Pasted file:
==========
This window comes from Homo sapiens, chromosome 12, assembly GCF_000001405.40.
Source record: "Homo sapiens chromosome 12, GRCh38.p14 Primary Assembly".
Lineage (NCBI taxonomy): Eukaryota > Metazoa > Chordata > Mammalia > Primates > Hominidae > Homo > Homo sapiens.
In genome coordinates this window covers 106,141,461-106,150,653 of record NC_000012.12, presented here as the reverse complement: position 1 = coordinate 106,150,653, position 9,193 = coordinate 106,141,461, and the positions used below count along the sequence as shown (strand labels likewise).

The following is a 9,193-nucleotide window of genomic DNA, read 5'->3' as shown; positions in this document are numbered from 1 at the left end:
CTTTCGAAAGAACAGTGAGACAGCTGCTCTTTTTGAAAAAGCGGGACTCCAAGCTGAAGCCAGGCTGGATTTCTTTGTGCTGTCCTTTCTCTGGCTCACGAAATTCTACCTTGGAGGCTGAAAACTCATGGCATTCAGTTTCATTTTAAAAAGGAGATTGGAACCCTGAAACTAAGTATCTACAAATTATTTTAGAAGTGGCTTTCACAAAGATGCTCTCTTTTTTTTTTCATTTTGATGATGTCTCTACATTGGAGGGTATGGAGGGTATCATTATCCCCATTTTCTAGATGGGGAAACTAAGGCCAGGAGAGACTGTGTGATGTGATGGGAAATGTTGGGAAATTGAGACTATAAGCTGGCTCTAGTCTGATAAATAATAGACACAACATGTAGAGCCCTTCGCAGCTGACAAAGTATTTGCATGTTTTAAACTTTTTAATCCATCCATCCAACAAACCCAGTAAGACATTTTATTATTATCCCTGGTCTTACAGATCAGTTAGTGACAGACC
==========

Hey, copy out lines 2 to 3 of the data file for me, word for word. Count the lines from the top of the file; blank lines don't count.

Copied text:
Source record: "Homo sapiens chromosome 12, GRCh38.p14 Primary Assembly".
Lineage (NCBI taxonomy): Eukaryota > Metazoa > Chordata > Mammalia > Primates > Hominidae > Homo > Homo sapiens.